SINGAPORE: The country’s top leaders paid tribute to Dr Wee Cho Yaw, the former chairman of UOB, who passed away recently at the age of 95.

In announcing his passing, the bank noted that he had been pivotal to UOB’s rise over the years. UOB also noted Dr Wee’s legacy as a firm believer in the importance of education and giving back to the community.

Dr Wee had helmed UOB, now Singapore’s third-largest bank by assets, for over fifty years before retiring in 2013. “UOB assets increased from $2.8 billion to more than $253 billion at the time of his retirement as Chairman in 2013,” it wrote.

Prime Minister Lee Hsien Loong wrote in a Facebook post that he was “deeply saddened” at the death of Dr Wee and offered condolences to his family.

He hailed him as “a titan of Singapore’s banking industry” whose “business acumen and visionary leadership were instrumental in growing UOB into one of the most successful banks in Singapore and the region.”

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PM Lee also wrote that he had known him for four decades and had worked closely with Dr Wee during the Prime Minister’s stint as Chairman of the Monetary Authority of Singapore.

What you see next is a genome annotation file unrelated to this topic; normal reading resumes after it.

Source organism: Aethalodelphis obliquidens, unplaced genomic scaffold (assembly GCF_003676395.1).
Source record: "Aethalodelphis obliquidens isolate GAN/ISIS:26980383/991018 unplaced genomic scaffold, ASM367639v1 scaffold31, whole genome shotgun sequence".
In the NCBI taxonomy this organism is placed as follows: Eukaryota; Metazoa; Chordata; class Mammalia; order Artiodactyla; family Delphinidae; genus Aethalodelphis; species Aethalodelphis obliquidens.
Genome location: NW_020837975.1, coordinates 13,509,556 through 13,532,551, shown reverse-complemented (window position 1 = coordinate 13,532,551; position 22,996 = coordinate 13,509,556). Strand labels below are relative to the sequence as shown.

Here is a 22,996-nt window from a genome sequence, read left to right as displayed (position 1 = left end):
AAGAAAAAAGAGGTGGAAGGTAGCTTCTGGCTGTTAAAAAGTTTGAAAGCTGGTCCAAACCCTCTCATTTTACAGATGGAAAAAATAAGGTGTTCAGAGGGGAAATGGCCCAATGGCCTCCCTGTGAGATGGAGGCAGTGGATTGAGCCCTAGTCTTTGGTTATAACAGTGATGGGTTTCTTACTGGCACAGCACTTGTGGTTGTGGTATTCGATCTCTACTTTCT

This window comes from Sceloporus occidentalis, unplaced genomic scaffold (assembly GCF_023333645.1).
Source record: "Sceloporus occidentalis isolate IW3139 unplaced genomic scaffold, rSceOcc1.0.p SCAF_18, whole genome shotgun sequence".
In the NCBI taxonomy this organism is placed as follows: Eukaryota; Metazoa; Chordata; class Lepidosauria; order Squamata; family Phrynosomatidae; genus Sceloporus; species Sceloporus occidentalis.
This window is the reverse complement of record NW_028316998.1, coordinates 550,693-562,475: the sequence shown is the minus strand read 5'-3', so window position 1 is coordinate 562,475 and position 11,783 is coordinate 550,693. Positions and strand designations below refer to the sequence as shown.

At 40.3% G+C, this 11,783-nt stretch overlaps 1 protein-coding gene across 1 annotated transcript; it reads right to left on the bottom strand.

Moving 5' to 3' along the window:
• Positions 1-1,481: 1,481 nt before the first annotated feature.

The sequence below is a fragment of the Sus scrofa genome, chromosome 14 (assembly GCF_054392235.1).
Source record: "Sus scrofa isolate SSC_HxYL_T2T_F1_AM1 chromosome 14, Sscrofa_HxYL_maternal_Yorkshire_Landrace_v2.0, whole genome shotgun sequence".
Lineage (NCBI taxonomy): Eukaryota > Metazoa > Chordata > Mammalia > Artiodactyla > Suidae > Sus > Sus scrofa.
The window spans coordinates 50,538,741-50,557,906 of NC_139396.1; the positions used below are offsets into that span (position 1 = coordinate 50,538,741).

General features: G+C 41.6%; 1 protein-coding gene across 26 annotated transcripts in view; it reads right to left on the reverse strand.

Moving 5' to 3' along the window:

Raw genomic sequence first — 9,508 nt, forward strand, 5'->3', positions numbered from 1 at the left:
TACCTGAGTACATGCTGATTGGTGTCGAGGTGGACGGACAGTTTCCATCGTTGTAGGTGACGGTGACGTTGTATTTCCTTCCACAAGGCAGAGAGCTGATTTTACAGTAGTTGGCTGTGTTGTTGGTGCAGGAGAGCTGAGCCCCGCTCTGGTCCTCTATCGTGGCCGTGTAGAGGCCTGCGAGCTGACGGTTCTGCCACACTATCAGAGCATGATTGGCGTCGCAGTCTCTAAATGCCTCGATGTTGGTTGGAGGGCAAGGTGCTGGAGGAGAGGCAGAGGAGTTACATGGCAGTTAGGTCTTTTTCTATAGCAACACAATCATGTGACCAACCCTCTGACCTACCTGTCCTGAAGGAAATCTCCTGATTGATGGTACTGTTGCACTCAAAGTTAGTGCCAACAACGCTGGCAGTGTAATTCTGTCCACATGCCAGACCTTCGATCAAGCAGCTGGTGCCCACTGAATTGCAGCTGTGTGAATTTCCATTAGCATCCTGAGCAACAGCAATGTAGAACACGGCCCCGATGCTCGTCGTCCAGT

“I will always warmly remember his passion and energy, and our many conversations across a wide range of issues over the years,” he added.

His second in command, Deputy Prime Minister Lawrence Wong, similarly penned a tribute over social media, noting that Dr Wee’s “transformative leadership made UOB a regional banking powerhouse.

His vision and ethical standards set a lasting industry benchmark, and his contributions to our financial centre and much more, will be remembered.”

President Tharman Shanmugaratnam, meanwhile, characterised the former UOB chair as “simply unique” and added, “he left us today at age 95, but will never be forgotten” in a Facebook post of his own.

Aside from Dr Wee’s considerable contributions to Singapore’s banking industry, the President also noted how Dr Wee had been committed to the community in general.

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“His almost three-decades-long leadership of the Hokkien Huay Kuan and many years as founding president of the Singapore Federation of Chinese Clan Associations leave a permanent legacy. Together with his significant contributions to several of our schools,” he wrote.

Dr Woo was honoured not only by prominent leaders but by institutions as well.

The Nanyang Technological University wrote of his “long association with NTU,” and added that he had been instrumental in “gift(ing) $16 million to NTU over the years, in support of education and research advancement, financial assistance to students from disadvantaged backgrounds as well as grooming future leaders.”

NTU added that he had been conferred an Honorary Doctor of Letters by the University in 2014 for his contributions to the university. /TISG